Letter defends Eliza Fraser's story
THE MAN who carried Eliza Fraser to her rescue boat and brought her back to Moreton Bay settlement after being shipwrecked and held by Aborigines on Fraser Island has come to her aide once again.
A letter that Lieutenant Otter of the Royal Navy penned in 1836 to Moreton Bay Penal Settlement Commandant Fyans, reveals Eliza Fraser had “suffered dreadfully from the cruelty of the natives”, proving she was more than just “hit” as Butchulla elders told the Chronicle last week.
Maryborough Family Heritage Institute president Kay Gassan said Lt Otter’s letter, published in the 1998 edition of A History of Maryborough 1842-1997, was as close to the truth as anyone could get.
“He was there at the time,” Ms Gassan said. “His letter is an official account and he had no reason to exaggerate the facts.”
Lt Otter wrote: “We had not been there more than half an hour when (convict) Graham appeared with four natives and gave us the gratifying intelligence that he had succeeded, and that Mrs Fraser was waiting close at hand for a cloak to cover her, as she had been stripped by the natives from the very first as well as the rest.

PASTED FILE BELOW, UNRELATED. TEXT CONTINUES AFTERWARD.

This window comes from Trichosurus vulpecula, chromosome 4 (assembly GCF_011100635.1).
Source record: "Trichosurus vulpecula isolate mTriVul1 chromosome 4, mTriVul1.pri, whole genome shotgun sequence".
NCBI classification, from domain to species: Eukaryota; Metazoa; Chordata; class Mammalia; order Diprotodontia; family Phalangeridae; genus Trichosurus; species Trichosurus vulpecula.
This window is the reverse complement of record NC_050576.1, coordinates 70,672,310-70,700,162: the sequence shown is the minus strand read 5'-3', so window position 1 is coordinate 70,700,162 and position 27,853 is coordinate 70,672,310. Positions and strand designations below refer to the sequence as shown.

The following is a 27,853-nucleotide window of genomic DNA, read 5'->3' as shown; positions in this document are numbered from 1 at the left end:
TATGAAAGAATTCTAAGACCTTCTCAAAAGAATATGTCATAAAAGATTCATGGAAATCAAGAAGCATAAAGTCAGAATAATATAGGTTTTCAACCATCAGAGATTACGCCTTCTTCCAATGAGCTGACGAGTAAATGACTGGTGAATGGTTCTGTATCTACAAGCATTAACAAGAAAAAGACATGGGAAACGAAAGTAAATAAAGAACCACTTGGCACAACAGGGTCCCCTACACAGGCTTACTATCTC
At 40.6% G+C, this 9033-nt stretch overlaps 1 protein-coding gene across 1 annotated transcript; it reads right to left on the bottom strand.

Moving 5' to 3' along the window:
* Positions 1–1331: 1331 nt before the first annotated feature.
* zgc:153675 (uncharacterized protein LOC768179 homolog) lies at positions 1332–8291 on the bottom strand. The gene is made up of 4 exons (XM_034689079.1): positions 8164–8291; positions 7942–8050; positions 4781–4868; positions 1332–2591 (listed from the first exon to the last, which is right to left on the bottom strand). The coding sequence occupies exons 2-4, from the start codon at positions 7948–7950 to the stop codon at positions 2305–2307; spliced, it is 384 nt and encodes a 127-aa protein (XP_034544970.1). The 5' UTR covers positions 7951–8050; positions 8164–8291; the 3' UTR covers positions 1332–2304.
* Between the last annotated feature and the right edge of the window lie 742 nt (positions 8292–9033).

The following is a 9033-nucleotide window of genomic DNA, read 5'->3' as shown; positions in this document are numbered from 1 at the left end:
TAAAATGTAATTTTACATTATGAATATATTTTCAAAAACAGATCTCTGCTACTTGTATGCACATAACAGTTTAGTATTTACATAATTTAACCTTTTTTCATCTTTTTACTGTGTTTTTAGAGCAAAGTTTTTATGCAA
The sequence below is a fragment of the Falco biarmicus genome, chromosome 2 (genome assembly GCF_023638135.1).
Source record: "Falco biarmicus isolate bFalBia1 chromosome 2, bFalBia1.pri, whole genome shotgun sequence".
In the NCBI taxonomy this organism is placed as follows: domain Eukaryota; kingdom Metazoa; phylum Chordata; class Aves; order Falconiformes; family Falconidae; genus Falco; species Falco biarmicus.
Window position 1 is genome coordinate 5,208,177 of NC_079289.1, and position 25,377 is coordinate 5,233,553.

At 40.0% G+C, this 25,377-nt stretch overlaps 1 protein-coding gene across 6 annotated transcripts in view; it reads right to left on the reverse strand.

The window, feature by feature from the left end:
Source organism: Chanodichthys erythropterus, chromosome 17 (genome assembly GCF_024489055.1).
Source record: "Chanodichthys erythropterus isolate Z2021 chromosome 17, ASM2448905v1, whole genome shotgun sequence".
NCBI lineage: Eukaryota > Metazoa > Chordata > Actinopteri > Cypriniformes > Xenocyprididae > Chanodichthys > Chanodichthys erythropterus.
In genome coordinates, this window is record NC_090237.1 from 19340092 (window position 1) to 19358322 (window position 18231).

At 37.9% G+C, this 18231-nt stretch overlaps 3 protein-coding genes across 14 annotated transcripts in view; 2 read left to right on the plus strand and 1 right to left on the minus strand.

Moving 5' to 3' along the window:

“She came to us in a few minutes after and though dreadfully debilitated and crippled from the sufferings she had undergone, she insisted on starting instantly for the tents, which indeed it became prudent to do as there were nearly 300 natives assembled in a camp about nine miles off, many of whom had been very unwilling to give her up.
“We accordingly proceeded on our return and managed by occasionally carrying her to reach the boats about 3 o’clock the following morning.”
Butchulla elders last week described Eliza Fraser as a liar and are questioning why their ancestral island homeland of k’gari is not returned to its original Butchulla name.
“What would Australians prefer?” elder Mackie Burns asked.
“To have the world’s largest sand island named after a liar, or paradise, which is what k’gari means?”
Elder Fancis Gala said at the very most Mrs Fraser, who was shipwrecked with her husband and 17 men from the brig, the Stirling Castle on May 21, 1836, might have been “hit”.
Another Maryborough historian, who did not wish to be named, said a later account written by Mrs Fraser revealed that while her story was certainly true, it had also been embellished ... but she said the English woman should be shown some compassion.
“Who could blame her if she tried to profit from her ordeal? She was destitute and desperately needed money.”
Meanwhile, Lt Otter’s letter proved Mrs Fraser’s claim that her captain husband had been speared to death by local Aboriginals to be incorrect.
Lt Otter’s original letter is held by Archives Office of New South Wales.